The White Tiger was another one of those great new superheroes introduced in the Bronze Age that never really got a fair shake. Introduced in Deadly Hands Of Kung Fu, the world's first hispanic superhero basically stole his strip from the similarly themed Sons Of The Tiger, a series that I liked, but one that kind of went south really quickly. So it was probably time for a change, and what better way to do that, than sneak a new character into a failing strip?
With a great, impractical costume ( What if it gets dirty? Oh right, it's magic, it doesn't get dirty ) and the wish-fulfillment of just finding an amulet in the street that makes you a Kung-Fu master, it couldn't fail.
Plus Hector Ayala / The Tiger was a poor kid from the ghetto, so he could team up with Power Man AND Iron Fist. That's why he fights another 3rd division hero, The Prowler, in his second outing, and that kind of mean streets of the city, Warriors type of character has always been one of the defining differences between Marvel & DC for me.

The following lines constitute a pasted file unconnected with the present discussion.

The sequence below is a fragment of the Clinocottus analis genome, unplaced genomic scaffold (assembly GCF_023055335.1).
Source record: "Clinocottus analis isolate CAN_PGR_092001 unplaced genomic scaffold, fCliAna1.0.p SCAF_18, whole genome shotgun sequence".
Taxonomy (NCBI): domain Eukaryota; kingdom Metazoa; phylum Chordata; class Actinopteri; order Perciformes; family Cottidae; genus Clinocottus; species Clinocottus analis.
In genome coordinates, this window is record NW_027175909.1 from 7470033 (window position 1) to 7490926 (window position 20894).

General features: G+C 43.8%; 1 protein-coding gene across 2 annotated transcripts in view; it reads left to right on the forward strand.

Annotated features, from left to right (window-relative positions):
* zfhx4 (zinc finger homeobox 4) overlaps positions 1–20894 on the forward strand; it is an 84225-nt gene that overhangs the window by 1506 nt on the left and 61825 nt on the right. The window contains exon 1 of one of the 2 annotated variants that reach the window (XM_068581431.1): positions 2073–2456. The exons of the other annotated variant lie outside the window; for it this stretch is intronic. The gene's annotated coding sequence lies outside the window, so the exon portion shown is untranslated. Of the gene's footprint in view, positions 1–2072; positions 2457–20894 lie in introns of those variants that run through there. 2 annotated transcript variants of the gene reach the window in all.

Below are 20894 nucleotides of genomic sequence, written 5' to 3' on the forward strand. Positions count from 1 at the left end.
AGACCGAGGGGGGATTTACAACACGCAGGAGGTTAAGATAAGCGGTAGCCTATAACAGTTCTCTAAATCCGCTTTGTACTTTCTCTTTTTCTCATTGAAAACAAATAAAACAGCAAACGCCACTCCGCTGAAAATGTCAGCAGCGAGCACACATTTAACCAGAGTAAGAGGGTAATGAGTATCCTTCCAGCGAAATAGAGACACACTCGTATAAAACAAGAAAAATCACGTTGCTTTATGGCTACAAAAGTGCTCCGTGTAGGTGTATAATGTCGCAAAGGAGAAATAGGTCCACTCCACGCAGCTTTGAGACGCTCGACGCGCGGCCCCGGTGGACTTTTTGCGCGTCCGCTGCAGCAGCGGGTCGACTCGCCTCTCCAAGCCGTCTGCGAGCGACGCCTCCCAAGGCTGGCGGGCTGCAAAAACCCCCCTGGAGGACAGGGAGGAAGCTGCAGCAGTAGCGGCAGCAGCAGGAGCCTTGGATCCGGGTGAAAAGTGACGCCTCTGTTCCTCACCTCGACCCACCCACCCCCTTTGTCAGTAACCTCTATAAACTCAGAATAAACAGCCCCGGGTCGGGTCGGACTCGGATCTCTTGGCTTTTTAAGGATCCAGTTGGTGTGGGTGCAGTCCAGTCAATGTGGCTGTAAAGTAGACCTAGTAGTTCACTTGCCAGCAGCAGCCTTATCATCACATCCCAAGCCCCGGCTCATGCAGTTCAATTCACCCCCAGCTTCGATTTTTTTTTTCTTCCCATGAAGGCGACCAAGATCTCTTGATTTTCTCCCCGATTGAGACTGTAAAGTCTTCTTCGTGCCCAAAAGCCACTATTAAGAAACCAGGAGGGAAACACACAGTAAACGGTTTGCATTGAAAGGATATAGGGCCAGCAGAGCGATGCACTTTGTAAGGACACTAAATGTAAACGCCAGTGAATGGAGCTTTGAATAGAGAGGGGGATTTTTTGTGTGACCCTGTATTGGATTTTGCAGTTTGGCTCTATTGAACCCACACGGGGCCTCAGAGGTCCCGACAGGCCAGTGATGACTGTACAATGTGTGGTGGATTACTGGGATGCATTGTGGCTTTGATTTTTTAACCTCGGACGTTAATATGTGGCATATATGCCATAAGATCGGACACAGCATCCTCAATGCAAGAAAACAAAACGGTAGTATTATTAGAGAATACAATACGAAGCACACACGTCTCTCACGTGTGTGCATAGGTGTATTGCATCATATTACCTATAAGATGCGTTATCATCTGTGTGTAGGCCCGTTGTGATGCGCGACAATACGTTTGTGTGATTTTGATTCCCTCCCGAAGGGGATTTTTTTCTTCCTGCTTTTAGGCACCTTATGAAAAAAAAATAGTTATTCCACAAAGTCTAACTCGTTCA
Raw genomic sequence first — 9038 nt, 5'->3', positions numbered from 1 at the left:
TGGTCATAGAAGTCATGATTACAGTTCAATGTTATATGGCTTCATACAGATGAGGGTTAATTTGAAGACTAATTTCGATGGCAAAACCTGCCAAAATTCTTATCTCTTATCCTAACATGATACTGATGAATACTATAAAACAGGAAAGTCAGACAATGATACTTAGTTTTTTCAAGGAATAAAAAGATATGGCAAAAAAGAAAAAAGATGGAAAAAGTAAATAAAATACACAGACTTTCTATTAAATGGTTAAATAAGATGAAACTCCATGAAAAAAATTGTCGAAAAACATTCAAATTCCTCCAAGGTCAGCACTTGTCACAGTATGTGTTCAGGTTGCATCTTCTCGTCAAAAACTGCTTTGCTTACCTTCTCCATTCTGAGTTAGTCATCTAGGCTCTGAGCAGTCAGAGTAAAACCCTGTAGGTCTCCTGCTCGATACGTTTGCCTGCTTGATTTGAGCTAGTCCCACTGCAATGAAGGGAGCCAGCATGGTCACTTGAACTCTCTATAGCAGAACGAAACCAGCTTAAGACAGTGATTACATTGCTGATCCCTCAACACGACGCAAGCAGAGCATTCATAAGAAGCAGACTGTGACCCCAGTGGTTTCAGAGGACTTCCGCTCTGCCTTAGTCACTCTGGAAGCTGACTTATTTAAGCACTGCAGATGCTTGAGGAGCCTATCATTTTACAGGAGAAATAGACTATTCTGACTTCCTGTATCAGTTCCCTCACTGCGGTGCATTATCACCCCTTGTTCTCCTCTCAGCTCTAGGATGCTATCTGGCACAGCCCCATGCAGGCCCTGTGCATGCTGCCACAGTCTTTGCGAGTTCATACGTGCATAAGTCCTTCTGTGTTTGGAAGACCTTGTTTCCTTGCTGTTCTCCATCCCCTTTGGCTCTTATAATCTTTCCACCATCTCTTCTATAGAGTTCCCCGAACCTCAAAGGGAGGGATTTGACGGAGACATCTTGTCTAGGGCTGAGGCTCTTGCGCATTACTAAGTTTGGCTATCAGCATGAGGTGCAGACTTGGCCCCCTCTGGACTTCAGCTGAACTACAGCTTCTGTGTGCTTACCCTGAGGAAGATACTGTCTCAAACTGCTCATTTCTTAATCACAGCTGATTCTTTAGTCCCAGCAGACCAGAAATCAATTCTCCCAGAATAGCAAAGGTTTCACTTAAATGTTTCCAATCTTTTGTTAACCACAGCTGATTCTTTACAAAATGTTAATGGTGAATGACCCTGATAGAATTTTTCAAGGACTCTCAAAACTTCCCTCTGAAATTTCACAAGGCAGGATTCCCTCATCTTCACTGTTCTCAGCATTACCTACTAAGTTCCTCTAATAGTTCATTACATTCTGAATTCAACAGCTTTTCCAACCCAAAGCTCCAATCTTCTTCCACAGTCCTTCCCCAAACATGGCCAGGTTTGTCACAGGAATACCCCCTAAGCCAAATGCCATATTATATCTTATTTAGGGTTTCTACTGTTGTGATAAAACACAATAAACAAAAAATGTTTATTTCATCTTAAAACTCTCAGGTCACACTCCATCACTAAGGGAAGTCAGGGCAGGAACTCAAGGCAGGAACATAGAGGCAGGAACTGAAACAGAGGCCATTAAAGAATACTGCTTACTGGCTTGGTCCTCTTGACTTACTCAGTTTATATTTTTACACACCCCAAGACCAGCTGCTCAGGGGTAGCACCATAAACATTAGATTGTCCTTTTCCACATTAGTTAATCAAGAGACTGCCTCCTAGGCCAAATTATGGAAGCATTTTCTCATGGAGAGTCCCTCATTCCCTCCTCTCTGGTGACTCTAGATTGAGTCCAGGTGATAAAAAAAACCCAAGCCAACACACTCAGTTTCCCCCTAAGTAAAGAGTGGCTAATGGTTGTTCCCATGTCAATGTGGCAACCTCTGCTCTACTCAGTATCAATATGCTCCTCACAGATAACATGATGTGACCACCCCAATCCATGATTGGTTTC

Somebody once said that the blaxploitation and Kung Fu B-flicks of the '70's were actually the first superhero movies. Imagine a White Tiger movie at the time, with these covers as the poster.
Then, as so often happens, the writer introduced another character, and fell in love with them to the detriment of the original star, in this case Mantlo's playing-card inspired Jack Of Hearts, who promptly stole the strip out from under The Tiger, just as he'd done to The Sons. I guess it was only fair, as he was only kind of renting space in the story.
And that was more or less it, other than a brief guest slot in the pages of Spec Spidey. I know there's a female White Tiger around these days, but I don't care about that.
Because like most b/w mags, I was only ever able to pick up Deadly Hands when on holiday, so The White Tiger belongs to that summertime pantheon of characters, like E-Man, Peter Cannon & the T.H.U.N.D.E.R. Agents, whose adventures I was only ever able to read occasionally, making them somehow more special than they perhaps were.
By the way, I liked it when non-american characters spoke in their own language then translated for us. Nightcrawler used to do that too. Who says comics aren't educational?